Permaculture leads back to land

Chris Timms promotes permaculture, a revolution disguised as gardening.

The snow is melting and spring has sprung which has many people thinking about gardening.

The weather also made it a perfect time to hold a two-day workshop and seminar on permaculture in Hazelton last weekend.

Facilitated by Chris Timms, 18 people attended the seminar instructed by Gordan and Jana Hiebert of Element Eco-Design from Vernon that covered topics such as global issues, water harvesting, perennial food forestry, soil building and passive solar home design.

Permaculture, which has been called a “revolution disguised as gardening, is a topic Timms said is something he has been interested in for many years after he travelled in remote places around the world.

“After backpacking through several small villages in Southeast Asia I realized life didn’t have to be so complicated,” he admitted.

“These people were living simply, and for the most part completely self-sufficient.

“Once I returned from my travels I went through a phase of depression, it opened my eyes up to everything that was wrong with the world, my doctor labelled it ‘green guilt.’”

That was when Timms made a conscious decision to focus on solutions rather than problems and inevitably he and permaculture crossed paths.

Permaculture holds many of the solutions to a majority of the world’s problems, both environmental and social, Timms said.

Through designs based on mimicking patterns in nature and incorporating them to a human scale, permaculturists have the tools to increase there self-reliance, and create resilient, sustainable communities.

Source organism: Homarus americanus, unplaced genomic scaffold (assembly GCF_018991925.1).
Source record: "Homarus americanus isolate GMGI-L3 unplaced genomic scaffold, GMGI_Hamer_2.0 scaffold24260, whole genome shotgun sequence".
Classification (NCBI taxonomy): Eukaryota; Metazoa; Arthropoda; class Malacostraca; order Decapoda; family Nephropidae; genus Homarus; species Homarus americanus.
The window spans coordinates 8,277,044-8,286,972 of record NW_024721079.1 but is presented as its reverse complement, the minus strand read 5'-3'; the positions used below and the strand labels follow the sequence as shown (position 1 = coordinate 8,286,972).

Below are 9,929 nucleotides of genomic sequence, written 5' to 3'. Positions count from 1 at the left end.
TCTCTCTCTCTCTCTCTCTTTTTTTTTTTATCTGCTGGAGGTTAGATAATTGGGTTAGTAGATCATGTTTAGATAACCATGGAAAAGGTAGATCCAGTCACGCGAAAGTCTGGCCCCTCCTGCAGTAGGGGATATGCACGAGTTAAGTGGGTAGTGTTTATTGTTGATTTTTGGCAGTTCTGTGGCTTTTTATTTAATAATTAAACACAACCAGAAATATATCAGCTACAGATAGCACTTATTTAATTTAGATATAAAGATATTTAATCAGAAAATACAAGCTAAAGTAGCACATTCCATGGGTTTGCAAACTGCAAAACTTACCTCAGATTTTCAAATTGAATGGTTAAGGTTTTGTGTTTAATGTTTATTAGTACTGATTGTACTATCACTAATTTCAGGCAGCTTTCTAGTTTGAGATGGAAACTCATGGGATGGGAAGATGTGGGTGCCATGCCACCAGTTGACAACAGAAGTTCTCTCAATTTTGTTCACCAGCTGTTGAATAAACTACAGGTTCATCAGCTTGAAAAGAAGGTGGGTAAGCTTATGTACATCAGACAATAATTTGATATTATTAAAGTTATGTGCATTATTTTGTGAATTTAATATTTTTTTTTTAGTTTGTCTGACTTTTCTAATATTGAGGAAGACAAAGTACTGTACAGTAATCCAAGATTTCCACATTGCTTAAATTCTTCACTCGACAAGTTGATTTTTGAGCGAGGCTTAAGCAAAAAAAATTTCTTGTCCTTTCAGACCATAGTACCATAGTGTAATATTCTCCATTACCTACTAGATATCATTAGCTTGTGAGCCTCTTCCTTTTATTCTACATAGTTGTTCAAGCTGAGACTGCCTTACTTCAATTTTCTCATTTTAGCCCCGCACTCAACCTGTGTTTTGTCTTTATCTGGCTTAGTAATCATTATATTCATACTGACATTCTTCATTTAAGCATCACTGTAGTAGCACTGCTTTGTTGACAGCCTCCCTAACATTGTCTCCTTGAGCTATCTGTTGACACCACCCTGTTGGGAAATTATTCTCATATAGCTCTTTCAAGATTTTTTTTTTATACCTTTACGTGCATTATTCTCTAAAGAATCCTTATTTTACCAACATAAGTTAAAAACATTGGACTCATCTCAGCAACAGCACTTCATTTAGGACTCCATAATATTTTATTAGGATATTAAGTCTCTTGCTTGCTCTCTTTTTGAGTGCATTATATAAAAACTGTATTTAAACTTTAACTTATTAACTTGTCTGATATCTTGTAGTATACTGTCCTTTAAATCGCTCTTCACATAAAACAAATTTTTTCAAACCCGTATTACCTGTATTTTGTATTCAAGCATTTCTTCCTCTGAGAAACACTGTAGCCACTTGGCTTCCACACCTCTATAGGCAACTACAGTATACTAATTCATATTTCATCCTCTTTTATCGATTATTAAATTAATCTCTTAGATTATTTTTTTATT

Last year Timms attended a course by the Hieberts in Burn’s Lake and felt the same seminar would be beneficial for many living in the Hazelton’s.

“Hazelton has some very unique people, many of whom are here because they are no longer satisfied with living in the concrete jungle, working long hours to pay off a house they may never own,” Timms shared.

“Hazelton already offers community, diversity and simplicity which is a perfect breeding ground for permaculture.

“It also has a desirable micro climate for our region.”

While there were many idea’s, concepts and solutions discussed both locally and globally throughout the weekend, several resonated with the Hazelton residents Timms said.

“Things like local economy, barter systems, seed saving, sharing resources and knowledge applied directly to our area,” he said.

“Much of our food is imported from long distances.

“Through growing and preserving our own food and operating at a local level we can decrease our dependence on these highly unsustainable systems and in turn create freedom.”

Those in attendance received a book but Timms said for people who didn’t attend but are interested, there are many ways to gain information and have question’s answered.

“There’s a ton of literature out there, the internet is a wealth of information,” he said. “If there is enough interest we can host the course again next year, and people can also go to Speedy’s where they can purchase permaculture books.”

As for the next step for Timms and those attending the course, Timms said there was a real interest in networking and future related courses.

“The course is about creating community at all levels and sharing successes and failures as well as actively participating in work parties, aka Permablitz,” he said.

“We have already talked about a earthen oven building workshop and a primitive skills course too.”

There’s even a possibility Timms will organize another course next year if there’s enough interest he said adding he believes it’s his responsibility to change his way of thinking and living.

“The average farmer is over 60 in North America and learning from our elders and educating younger generations is our responsibility as a culture,” he said.

“We have become so dependent on limited natural resources.”

For more information visit or Timms  facebook page called Northern BC Permaculture or contact Timms directly.



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